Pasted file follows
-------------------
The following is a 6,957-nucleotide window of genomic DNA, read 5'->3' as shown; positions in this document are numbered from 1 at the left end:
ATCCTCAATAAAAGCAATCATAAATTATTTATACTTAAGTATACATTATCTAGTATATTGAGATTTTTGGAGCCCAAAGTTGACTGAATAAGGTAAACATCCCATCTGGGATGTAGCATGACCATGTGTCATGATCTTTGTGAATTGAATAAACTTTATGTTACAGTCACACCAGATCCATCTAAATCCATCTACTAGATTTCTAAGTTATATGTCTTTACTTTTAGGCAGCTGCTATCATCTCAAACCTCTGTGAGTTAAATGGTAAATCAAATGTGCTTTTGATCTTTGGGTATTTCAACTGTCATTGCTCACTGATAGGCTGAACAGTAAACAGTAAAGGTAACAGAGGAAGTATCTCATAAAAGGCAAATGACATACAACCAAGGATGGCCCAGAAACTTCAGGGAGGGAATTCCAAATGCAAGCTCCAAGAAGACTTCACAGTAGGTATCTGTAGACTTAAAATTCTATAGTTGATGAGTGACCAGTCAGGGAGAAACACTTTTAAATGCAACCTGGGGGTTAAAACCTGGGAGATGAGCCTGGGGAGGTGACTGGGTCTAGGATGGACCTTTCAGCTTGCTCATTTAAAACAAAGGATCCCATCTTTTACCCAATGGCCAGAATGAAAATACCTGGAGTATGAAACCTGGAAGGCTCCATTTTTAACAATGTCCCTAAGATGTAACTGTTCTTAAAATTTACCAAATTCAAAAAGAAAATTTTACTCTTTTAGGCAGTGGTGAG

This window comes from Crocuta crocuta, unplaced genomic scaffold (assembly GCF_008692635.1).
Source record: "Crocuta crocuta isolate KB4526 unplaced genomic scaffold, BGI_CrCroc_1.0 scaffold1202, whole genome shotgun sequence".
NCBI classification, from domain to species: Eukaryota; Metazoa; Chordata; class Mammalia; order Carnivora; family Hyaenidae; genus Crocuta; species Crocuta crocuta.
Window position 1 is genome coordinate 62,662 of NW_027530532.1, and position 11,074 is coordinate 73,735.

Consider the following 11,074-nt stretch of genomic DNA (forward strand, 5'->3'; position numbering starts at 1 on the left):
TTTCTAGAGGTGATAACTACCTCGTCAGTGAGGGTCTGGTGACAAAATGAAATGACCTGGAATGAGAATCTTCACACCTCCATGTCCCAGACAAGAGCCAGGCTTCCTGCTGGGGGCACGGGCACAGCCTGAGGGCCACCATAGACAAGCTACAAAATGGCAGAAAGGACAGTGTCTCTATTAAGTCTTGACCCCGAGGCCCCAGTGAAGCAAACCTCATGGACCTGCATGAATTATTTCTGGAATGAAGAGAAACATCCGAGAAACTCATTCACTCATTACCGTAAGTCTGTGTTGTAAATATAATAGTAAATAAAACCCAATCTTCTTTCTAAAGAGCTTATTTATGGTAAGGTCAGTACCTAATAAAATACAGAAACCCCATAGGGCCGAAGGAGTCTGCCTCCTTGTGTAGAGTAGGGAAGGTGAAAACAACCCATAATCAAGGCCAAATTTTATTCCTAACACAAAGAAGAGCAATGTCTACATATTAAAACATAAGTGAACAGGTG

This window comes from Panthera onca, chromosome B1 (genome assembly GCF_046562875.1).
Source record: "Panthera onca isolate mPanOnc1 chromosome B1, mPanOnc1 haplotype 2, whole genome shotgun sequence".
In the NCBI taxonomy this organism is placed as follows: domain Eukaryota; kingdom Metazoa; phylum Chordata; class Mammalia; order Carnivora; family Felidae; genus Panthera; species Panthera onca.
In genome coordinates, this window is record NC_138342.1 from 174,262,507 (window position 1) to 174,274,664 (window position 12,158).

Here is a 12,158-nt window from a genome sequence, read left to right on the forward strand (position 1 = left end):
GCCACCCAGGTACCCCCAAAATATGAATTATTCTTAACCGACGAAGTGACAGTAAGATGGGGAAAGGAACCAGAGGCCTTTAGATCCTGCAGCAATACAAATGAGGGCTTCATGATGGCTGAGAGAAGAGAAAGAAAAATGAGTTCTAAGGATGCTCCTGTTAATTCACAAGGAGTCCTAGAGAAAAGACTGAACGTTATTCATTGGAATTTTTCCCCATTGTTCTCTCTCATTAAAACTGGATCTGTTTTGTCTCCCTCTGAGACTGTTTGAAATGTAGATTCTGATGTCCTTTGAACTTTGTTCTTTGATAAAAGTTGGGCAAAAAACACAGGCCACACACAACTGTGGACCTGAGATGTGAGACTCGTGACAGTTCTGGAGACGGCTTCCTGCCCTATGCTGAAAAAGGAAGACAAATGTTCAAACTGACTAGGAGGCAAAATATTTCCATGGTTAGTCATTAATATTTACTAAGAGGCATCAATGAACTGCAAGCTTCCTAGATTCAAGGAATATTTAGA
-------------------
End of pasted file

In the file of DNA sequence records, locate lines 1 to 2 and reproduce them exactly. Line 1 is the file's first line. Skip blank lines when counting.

The following is a 6,957-nucleotide window of genomic DNA, read 5'->3' as shown; positions in this document are numbered from 1 at the left end:
ATCCTCAATAAAAGCAATCATAAATTATTTATACTTAAGTATACATTATCTAGTATATTGAGATTTTTGGAGCCCAAAGTTGACTGAATAAGGTAAACATCCCATCTGGGATGTAGCATGACCATGTGTCATGATCTTTGTGAATTGAATAAACTTTATGTTACAGTCACACCAGATCCATCTAAATCCATCTACTAGATTTCTAAGTTATATGTCTTTACTTTTAGGCAGCTGCTATCATCTCAAACCTCTGTGAGTTAAATGGTAAATCAAATGTGCTTTTGATCTTTGGGTATTTCAACTGTCATTGCTCACTGATAGGCTGAACAGTAAACAGTAAAGGTAACAGAGGAAGTATCTCATAAAAGGCAAATGACATACAACCAAGGATGGCCCAGAAACTTCAGGGAGGGAATTCCAAATGCAAGCTCCAAGAAGACTTCACAGTAGGTATCTGTAGACTTAAAATTCTATAGTTGATGAGTGACCAGTCAGGGAGAAACACTTTTAAATGCAACCTGGGGGTTAAAACCTGGGAGATGAGCCTGGGGAGGTGACTGGGTCTAGGATGGACCTTTCAGCTTGCTCATTTAAAACAAAGGATCCCATCTTTTACCCAATGGCCAGAATGAAAATACCTGGAGTATGAAACCTGGAAGGCTCCATTTTTAACAATGTCCCTAAGATGTAACTGTTCTTAAAATTTACCAAATTCAAAAAGAAAATTTTACTCTTTTAGGCAGTGGTGAG